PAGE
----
The Commonwealth Bank thinks that Australian house prices will continue to rise in 2017, thanks in part to ongoing investor activity.
As a result, it says that housing affordability will continue to worsen, noting that a housing deposit “continues to move well beyond the reach of most households”.
That’s a fairly punchy statement, particularly from Australia’s largest housing lender.
Housing affordability — it’s a debate that will not go away, fueled by rapid house price growth in Australia’s southeastern capitals and posturing from many of Australia’s politicians who have become experts at floating thought bubbles rather than addressing the actual issue.
They’ve been releasing more thought bubbles than usual in recent weeks, ranging from potentially subsidising interest rates to allowing owner-occupier mortgage interest to be deductible from personal income tax.
All good ideas will be examined is the well rehearsed spiel delivered, as it has countless times before.
With the government looking for ideas, Michael Workman, senior economist at the Commonwealth Bank, has obliged, delivering a blunt assessment on how the government can control the demand side of the housing market, potentially helping to alleviate affordability concerns.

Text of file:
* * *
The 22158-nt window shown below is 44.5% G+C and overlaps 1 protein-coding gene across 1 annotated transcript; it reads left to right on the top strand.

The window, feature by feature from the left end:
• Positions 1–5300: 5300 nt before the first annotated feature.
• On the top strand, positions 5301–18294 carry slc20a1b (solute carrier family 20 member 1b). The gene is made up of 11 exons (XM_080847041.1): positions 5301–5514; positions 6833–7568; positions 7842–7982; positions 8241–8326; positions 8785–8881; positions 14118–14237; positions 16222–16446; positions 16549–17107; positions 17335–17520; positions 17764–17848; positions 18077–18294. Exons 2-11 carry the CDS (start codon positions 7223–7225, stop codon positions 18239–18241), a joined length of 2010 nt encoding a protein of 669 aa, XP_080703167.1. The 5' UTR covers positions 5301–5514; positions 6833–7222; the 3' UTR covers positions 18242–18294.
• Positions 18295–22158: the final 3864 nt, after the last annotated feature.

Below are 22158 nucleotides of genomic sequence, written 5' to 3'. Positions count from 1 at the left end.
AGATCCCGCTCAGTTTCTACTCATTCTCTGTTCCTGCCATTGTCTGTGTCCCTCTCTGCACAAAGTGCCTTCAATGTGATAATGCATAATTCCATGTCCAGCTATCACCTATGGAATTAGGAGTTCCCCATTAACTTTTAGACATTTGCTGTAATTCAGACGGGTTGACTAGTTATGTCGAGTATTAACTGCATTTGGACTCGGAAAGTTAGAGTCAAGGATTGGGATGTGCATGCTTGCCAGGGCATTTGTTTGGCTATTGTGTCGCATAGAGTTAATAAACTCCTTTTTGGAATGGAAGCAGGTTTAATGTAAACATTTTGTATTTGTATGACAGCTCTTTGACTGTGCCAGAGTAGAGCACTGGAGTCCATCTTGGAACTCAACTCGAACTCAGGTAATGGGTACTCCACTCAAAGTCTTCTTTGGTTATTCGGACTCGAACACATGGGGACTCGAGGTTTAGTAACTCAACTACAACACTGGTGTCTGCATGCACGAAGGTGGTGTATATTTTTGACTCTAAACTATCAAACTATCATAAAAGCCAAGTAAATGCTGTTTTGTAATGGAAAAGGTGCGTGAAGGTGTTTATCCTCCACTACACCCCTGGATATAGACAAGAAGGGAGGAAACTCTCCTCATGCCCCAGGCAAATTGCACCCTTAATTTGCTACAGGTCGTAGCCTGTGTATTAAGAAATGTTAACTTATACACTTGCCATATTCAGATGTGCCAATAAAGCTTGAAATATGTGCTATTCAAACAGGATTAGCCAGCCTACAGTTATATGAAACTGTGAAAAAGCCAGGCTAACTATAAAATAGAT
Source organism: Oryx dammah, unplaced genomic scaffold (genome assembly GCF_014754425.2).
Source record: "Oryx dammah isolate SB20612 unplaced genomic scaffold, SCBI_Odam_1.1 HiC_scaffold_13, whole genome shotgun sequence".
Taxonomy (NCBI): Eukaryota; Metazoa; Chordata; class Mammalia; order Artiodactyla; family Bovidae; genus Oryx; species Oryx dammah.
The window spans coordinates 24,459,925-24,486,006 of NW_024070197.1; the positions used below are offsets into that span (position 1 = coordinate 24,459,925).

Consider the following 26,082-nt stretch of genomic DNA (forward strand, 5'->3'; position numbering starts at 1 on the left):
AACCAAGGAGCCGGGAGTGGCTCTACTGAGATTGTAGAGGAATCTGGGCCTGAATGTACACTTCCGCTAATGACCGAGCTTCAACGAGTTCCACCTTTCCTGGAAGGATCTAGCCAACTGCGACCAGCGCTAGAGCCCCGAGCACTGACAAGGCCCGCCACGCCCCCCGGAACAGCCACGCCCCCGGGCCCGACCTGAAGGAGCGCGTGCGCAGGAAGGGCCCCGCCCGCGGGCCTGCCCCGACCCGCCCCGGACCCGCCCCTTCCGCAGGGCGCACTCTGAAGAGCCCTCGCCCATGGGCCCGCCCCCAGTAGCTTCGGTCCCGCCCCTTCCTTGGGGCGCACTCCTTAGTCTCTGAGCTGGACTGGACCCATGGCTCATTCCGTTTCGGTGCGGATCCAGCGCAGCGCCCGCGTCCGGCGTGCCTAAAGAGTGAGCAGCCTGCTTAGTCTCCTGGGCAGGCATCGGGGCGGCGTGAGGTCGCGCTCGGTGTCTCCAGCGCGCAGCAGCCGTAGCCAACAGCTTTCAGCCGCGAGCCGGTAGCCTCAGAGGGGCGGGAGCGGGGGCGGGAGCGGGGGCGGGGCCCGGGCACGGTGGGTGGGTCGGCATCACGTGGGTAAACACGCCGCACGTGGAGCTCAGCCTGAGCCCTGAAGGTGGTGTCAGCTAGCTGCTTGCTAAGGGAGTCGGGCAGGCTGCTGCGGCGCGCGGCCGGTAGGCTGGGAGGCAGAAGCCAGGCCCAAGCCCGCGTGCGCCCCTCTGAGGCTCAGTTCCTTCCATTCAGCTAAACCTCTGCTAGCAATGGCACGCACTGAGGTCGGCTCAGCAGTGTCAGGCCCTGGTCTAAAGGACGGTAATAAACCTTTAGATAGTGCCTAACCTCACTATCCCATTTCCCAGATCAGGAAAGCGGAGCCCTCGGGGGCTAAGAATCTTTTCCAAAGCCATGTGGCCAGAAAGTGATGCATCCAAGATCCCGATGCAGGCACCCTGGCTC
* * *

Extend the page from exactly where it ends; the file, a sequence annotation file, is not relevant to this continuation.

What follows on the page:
Here it is:
Investors will continue to be a significant influence on housing prices in 2017 and onwards until Federal tax laws favouring leveraged housing investment are reformed. The Federal Government controls some of the significant demand factors for housing markets. Namely, population growth via migration and the spectrum of tax and foreign investment policies that significantly inflate demand for existing and new housing. Housing affordability can be improved, via stabilising growth in house prices and rents, by gradual reforms to both supply and demand issues.
It certainly seems like a sensible starting point, but one that may not improve the prospects for election for any political party that takes up the suggestion.
And therein lies the underlying issue that first needs to be addressed if housing affordability is to be addressed.
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